Pedals are also not included with the Ferrari SF1000 bundle, so I asked Thrustmaster to send over their £180/$230 T-LCM load cell pedals so I could test the system. These worked well, with the load cell brake proving much more realistic-feeling than the standard potentiometer-based brakes I’m used to from the Fanatec GT DD Pro. The idea here is that if you hit the brakes hard, the car starts braking sharply right away, rather than only applying maximum braking force when the brake pedal has reached the end of its travel. This makes it easier to apply braking force consistently each time, which should translate into better lap times too.
These sorts of brake pedals do require more leg strength (and your pedals/seat need to be properly secured), but it’s possible to swap out the springs for lighter or heavier variants to make this easier if necessary, as well as adjusting each pedal’s height, inclination and spacing. Otherwise, the pedals felt well made and worked well, though the textured metal cover for the pedal base doesn’t really match the rest of the Ferrari setup.
Overall then, the £940/$1099 Thrustmaster T818 SF1000 Simulator is a cracking piece of kit – but with a focus on authenticity over usability, it’s not an ideal wheel and base set for the beginner racer. The overwhelming number of unlabelled buttons is a drag initially, but that same realistic approach does mean that the wheel feels fantastic to use once you’ve got to grips with it – and this is also by far the best-looking setup I’ve ever used.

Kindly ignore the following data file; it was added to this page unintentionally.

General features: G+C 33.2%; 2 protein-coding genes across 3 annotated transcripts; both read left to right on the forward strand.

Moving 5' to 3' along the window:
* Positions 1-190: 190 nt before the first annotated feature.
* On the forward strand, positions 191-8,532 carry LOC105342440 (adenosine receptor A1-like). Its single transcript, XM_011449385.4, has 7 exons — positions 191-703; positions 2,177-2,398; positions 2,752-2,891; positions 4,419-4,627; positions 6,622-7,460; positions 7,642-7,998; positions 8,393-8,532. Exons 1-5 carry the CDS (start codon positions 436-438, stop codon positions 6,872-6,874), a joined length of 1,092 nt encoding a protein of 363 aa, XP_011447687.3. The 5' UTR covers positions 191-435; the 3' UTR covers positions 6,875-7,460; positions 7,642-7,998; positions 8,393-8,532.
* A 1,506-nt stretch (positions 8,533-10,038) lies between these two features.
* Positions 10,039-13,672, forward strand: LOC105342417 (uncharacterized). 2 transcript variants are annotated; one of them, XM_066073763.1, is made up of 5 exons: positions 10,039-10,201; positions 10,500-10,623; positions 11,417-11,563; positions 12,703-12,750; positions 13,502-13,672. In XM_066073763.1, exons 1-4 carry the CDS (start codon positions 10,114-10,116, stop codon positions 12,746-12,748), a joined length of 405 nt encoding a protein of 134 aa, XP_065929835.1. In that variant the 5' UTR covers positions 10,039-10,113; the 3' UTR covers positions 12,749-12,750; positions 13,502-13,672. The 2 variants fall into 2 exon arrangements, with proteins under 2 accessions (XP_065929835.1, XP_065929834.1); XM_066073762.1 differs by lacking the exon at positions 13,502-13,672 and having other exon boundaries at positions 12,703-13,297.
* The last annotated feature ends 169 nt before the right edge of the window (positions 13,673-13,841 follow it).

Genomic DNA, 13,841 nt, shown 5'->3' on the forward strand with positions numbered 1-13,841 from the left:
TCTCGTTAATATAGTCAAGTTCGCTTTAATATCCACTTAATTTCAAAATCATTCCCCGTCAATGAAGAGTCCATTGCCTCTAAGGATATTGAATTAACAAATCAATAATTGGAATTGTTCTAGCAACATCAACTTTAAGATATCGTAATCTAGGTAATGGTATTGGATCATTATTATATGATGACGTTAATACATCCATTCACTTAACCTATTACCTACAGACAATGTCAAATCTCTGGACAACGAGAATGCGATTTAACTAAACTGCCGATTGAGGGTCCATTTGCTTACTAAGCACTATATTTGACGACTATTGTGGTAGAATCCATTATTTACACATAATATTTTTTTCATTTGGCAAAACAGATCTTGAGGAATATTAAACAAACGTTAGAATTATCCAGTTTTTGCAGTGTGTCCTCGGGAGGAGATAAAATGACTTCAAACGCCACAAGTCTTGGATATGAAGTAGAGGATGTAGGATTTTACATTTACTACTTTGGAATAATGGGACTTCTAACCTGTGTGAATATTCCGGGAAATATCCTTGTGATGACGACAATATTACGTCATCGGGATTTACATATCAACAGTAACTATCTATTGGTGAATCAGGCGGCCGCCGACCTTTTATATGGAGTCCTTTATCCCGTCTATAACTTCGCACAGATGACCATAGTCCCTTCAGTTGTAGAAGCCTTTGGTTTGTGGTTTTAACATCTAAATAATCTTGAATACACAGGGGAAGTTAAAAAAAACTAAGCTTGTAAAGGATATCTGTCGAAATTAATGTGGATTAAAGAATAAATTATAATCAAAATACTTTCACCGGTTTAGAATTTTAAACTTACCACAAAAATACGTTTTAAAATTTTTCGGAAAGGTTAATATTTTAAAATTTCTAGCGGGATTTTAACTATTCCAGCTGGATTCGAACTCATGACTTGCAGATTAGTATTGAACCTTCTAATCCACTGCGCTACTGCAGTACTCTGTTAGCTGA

It’s also worth bearing in mind that this is only one part of a complete racing simulator, despite the name – you’ll also need to budget for pedals like the laudable £180/$230 T-LCM unit I tested and a robust cockpit that can take this level of force feedback, neither of which are particularly cheap, to say nothing of the cockpit hard mounting kit that ought to be included. It’s also a PC-only solution at present, although there’s nothing to prevent Thrustmaster from adding PlayStation support in future from what I understand.
For the moment though, this is an undeniably cool option for Ferrari F1 fans who also have the sim racing experience to make good use of it, and Thrustmaster’s T818 direct drive wheel base stands up well against the Fanatec and Logitech direct drive alternatives I’ve tested.
Next up: a review of Logitech’s Pro Racing Wheel and Pro Racing Pedals with the matching Logitech x Playseat Trophy racing cockpit.